Physicists Observe Quantum Tunneling in Experiments

A team of researchers led by the University of Innsbruck have observed a quantum tunneling effect in experiments that build off 15 years of research into such reactions and marks the slowest charged particle reaction ever observed until now. But while such chemical reactions have only been theoretical up to this point, can it be achieved in real-world experiments?

"It requires an experiment that allows very precise measurements and can still be described quantum-mechanically," said Dr. Roland Wester, who is a professor of theoretical *physics at the University of Innsbruck, and lead author of the study. "The idea came to me 15 years ago in a conversation with a colleague at a conference in the United States."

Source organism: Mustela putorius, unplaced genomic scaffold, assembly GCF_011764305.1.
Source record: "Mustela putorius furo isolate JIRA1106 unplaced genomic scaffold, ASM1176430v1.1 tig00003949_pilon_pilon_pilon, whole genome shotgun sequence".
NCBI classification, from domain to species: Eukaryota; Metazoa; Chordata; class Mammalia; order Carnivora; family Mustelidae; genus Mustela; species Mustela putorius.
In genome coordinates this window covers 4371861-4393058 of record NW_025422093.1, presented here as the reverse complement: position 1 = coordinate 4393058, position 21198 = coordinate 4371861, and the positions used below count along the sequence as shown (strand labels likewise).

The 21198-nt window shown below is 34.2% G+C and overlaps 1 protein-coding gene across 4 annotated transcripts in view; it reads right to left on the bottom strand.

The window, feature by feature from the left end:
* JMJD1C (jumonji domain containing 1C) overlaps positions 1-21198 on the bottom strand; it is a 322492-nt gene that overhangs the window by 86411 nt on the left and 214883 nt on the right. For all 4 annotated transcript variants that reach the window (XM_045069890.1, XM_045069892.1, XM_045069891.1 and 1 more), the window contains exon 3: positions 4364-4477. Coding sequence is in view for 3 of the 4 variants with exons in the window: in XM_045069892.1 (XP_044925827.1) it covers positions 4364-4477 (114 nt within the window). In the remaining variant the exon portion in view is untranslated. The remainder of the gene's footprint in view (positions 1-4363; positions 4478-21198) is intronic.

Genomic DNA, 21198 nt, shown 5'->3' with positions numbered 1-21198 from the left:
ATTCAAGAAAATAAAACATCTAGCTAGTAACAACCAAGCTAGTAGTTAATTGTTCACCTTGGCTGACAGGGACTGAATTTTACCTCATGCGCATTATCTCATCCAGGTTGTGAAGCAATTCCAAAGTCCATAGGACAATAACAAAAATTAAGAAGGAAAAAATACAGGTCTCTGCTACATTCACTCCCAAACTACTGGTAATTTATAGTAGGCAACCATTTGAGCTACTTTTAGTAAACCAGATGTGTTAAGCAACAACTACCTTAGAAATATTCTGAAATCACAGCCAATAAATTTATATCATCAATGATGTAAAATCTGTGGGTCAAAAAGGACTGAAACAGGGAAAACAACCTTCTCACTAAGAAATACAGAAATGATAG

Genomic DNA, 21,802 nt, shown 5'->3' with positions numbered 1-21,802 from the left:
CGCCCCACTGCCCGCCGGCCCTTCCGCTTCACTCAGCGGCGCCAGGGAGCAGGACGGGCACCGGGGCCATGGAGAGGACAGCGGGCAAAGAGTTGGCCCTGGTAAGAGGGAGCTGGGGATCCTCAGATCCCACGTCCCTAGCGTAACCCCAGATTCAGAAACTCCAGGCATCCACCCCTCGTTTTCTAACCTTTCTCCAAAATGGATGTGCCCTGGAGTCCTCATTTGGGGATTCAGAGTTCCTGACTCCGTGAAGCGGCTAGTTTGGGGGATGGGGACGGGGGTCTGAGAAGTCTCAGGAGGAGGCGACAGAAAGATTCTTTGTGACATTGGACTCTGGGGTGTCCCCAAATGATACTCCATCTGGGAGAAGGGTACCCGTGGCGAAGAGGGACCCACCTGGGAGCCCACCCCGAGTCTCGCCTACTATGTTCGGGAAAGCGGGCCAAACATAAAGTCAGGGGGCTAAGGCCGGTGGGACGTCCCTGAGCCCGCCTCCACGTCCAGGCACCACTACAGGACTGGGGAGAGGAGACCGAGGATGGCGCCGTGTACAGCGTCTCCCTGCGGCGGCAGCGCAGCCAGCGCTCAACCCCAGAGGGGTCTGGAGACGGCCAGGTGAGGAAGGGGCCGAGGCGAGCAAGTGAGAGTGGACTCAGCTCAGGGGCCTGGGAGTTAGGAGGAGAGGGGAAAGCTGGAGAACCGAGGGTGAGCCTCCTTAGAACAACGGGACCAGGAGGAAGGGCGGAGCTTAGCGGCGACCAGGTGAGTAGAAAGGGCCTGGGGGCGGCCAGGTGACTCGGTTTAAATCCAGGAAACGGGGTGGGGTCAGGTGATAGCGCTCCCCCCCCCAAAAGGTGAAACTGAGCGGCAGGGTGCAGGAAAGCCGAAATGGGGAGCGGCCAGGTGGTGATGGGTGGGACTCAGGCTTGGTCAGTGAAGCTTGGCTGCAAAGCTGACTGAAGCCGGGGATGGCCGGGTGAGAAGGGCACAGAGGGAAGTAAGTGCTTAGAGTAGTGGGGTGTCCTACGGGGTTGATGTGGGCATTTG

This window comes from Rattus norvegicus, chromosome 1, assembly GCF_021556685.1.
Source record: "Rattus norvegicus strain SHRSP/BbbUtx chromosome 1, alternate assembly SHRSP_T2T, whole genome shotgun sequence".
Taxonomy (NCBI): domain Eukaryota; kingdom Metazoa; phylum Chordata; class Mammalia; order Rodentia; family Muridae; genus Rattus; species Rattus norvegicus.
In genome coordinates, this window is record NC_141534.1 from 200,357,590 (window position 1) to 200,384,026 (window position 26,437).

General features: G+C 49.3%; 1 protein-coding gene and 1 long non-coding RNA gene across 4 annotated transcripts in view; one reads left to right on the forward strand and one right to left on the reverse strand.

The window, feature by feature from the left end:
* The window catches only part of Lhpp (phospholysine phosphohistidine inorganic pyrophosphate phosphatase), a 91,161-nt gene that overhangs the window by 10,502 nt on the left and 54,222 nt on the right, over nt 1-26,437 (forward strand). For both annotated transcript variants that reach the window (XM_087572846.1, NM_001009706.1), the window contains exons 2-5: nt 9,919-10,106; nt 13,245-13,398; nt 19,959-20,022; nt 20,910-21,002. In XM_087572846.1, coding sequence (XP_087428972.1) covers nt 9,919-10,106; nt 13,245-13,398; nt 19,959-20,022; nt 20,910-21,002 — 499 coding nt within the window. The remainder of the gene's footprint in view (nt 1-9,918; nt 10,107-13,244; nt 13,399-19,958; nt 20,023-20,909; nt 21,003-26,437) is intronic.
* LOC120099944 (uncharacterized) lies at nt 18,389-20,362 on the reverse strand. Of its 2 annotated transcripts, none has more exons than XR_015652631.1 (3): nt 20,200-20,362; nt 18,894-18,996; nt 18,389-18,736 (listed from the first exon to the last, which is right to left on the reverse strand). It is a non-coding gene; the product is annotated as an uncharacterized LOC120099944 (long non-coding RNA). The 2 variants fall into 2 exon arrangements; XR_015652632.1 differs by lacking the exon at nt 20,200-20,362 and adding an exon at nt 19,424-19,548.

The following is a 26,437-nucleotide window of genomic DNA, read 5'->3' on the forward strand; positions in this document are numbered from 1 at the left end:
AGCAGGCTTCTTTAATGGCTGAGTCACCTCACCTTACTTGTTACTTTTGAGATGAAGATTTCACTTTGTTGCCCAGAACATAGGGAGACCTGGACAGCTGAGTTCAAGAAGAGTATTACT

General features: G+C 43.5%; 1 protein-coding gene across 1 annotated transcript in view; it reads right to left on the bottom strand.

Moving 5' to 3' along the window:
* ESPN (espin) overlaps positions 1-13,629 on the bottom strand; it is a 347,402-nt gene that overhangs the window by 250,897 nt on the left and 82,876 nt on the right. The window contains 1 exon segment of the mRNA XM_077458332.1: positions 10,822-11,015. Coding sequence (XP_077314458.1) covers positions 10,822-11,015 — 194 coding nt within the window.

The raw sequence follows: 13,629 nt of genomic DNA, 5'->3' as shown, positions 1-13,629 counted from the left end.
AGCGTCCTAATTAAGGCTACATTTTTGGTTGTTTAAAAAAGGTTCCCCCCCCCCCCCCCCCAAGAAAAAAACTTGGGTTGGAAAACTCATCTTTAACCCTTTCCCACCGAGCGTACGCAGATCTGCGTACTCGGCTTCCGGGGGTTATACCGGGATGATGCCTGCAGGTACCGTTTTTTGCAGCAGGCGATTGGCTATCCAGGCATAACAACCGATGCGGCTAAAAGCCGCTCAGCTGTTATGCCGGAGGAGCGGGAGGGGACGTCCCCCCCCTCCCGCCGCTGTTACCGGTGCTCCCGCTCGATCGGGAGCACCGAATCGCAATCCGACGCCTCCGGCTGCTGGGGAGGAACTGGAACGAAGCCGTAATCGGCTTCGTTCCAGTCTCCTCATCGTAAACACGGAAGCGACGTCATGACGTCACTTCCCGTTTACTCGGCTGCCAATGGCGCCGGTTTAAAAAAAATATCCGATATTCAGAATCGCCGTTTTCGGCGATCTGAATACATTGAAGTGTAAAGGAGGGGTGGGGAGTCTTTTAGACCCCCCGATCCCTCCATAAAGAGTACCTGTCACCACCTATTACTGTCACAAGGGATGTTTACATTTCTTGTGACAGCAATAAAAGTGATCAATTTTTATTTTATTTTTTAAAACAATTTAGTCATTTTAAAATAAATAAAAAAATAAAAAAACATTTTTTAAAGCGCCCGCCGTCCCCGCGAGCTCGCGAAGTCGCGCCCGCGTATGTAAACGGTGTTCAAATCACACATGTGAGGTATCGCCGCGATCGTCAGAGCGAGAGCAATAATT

Theoretical physicists had calculated in 2018 that such quantum tunneling only happens once in every 100 billion collisions, and the results of this latest study not only confirm those calculations, but also allows the development of a tunneling effect’s precise theoretical model, as well.

"Quantum mechanics allows particles to break through the energetic barrier due to their quantum mechanical wave properties, and a reaction occurs," explains Dr. Robert Wild, who is a postdoctoral researcher at the University of Innsbruck, and lead author of the study. "In our experiment, we give possible reactions in the trap about 15 minutes and then determine the amount of hydrogen ions formed. From their number, we can deduce how often a reaction has occurred."

The tunnel effect is used for a variety of purposes, including flash memories, scanning tunneling microscope, explaining an atomic nuclei’s alpha decay, and even astrophysics. This new study, therefore, opens the door for further research into insight regarding chemical reactions.

Sources: Nature, University of Innsbruck

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